The Party (play)

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This article is about the Jane Arden play. For the Trevor Griffiths play, see Trevor Griffiths.
The Party
Written by Jane Arden
Date premiered 28 May 1958
Place premiered Noël Coward Theatre, London
Original language English

The Party is a play by the British dramatist, actor and director Jane Arden (1927–82) which was first staged at the New Theatre, London on 28 May 1958. The play was directed by Charles Laughton and starred, in addition to Laughton himself, Albert Finney, Laughton's wife Elsa Lanchester, Ann Lynn, Joyce Redman, and John Welch. Following generally enthusiastic reviews The Party ran for six months at the New Theatre and has occasionally been performed in repertory since. The play was published by Samuel French Limited.

Significance[edit]

The Party, which is set in Kilburn, is significant for a number of reasons. It was Laughton's final appearance on the London stage, despite being the first time he had acted in England since 1951. It was also the first appearance on the London stage by Albert Finney who Laughton had seen playing Macbeth in Birmingham.

The play is also a significant early work by Arden, who by that time had already written for television and the theatre. The Party is, like much of Arden's other work for theatre, cinema and television, ground-breaking and innovative, in this case mainly for its daring exploration of mental illness and its effects on family dynamics. As Simon Callow, in his book Charles Laughton: A Difficult Actor (Methuen, 1987) says, 'The play actually anticipates a great deal of mid-sixties drama on the subject of society's imposition of conformity.' There are also disturbing intimations of an incestuous relationship between the central character Ettie and her father Richard but, due to the moral climate and censorship restrictions of the 1950s, Arden could not explore this theme openly.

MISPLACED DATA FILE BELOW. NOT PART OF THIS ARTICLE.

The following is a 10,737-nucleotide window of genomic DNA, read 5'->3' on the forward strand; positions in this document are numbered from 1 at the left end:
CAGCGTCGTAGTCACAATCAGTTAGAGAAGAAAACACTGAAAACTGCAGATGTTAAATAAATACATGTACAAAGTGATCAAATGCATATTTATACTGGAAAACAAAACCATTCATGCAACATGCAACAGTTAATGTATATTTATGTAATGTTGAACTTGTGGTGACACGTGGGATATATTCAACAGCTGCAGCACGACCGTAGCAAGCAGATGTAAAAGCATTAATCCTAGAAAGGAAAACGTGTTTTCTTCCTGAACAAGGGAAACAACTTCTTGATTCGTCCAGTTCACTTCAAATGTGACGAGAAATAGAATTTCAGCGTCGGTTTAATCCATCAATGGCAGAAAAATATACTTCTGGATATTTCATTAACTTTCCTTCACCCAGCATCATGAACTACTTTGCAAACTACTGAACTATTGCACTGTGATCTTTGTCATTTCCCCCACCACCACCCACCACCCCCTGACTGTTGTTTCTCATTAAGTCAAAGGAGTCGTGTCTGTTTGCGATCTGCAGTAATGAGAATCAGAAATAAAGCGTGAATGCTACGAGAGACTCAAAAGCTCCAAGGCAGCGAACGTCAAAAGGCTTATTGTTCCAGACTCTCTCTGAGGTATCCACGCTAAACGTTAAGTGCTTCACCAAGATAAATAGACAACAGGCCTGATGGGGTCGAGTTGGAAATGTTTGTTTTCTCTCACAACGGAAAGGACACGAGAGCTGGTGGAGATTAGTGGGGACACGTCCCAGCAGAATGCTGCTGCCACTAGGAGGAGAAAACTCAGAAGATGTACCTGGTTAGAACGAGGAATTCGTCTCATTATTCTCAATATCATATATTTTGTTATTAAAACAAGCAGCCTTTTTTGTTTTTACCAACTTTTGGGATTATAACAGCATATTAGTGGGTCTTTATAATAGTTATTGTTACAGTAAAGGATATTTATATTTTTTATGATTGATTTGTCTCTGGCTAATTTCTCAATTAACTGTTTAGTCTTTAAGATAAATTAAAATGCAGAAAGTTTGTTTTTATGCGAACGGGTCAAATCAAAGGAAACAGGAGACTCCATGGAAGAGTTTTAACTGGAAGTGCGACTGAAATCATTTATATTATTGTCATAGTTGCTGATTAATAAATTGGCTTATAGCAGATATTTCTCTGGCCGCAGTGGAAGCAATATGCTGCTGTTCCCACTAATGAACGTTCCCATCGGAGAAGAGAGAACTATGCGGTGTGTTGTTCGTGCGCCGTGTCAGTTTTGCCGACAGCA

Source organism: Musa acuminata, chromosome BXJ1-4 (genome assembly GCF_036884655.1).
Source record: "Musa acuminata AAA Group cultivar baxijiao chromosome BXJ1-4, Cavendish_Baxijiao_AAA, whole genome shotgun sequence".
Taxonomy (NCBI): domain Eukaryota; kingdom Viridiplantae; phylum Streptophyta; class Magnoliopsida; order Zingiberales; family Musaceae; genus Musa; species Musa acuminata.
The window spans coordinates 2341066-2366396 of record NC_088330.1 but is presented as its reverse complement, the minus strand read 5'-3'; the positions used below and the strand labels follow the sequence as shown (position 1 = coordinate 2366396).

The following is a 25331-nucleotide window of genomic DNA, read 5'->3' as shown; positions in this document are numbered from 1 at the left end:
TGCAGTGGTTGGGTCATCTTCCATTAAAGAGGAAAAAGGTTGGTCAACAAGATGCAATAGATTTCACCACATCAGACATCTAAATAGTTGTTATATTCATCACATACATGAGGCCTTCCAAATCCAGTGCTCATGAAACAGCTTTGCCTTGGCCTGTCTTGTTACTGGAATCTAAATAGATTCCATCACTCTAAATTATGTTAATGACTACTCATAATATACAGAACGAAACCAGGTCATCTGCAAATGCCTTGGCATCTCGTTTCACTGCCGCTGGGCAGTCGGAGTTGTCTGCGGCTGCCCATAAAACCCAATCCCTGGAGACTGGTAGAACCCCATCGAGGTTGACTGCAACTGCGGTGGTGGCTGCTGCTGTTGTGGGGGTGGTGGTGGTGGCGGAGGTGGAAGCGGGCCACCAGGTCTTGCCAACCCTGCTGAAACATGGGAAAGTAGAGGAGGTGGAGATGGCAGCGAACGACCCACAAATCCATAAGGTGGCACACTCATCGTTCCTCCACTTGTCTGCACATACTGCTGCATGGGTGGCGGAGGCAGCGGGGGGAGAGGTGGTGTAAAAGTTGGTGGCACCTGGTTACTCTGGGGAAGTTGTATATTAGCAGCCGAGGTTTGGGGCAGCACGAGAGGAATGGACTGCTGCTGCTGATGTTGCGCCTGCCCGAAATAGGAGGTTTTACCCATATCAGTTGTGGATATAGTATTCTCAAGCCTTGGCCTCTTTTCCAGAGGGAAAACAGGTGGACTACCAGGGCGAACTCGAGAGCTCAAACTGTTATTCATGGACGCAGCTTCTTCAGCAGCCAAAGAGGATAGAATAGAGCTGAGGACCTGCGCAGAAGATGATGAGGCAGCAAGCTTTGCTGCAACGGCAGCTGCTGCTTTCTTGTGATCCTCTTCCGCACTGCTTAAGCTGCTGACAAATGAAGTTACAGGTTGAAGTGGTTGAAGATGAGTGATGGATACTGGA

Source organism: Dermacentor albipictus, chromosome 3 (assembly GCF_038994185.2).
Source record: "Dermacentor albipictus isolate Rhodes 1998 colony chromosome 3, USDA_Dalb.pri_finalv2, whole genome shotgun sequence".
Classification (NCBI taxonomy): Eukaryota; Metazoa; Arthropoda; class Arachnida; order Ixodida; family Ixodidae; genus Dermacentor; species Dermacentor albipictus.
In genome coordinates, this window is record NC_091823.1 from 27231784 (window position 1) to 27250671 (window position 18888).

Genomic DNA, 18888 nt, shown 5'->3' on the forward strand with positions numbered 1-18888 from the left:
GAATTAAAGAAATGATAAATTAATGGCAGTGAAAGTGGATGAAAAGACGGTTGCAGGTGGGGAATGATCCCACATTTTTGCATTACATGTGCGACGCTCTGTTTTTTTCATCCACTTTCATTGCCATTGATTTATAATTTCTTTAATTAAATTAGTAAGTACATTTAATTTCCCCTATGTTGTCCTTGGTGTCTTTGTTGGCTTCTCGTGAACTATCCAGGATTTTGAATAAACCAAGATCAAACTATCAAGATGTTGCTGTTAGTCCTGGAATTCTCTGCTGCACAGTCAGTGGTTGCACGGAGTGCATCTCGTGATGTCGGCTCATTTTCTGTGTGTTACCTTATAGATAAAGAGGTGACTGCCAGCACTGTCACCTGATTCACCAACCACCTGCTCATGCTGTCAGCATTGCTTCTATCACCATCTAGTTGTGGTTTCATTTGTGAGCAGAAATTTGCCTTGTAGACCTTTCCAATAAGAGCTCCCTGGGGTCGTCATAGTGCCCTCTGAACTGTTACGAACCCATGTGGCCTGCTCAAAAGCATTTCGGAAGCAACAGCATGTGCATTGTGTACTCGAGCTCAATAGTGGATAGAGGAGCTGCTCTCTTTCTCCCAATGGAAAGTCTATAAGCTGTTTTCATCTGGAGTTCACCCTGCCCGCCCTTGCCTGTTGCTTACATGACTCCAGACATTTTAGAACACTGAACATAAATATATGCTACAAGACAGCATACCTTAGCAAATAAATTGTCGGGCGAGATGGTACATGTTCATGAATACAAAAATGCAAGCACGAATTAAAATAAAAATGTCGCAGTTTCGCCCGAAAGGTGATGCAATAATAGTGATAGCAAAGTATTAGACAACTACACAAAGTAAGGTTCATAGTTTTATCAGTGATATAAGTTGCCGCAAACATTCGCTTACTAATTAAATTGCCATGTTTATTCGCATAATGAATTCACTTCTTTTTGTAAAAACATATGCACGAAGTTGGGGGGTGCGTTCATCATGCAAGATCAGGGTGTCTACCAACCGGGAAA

Reception[edit]

Despite its comparative success there are some commentators who think that Laughton largely misjudged the play in both his staging and casting. Curiously, no television or film version of The Party has ever been planned and this perhaps accounts partly for the play's relative obscurity in comparison with other contemporary works such as Look Back In Anger and A Taste of Honey.

References[edit]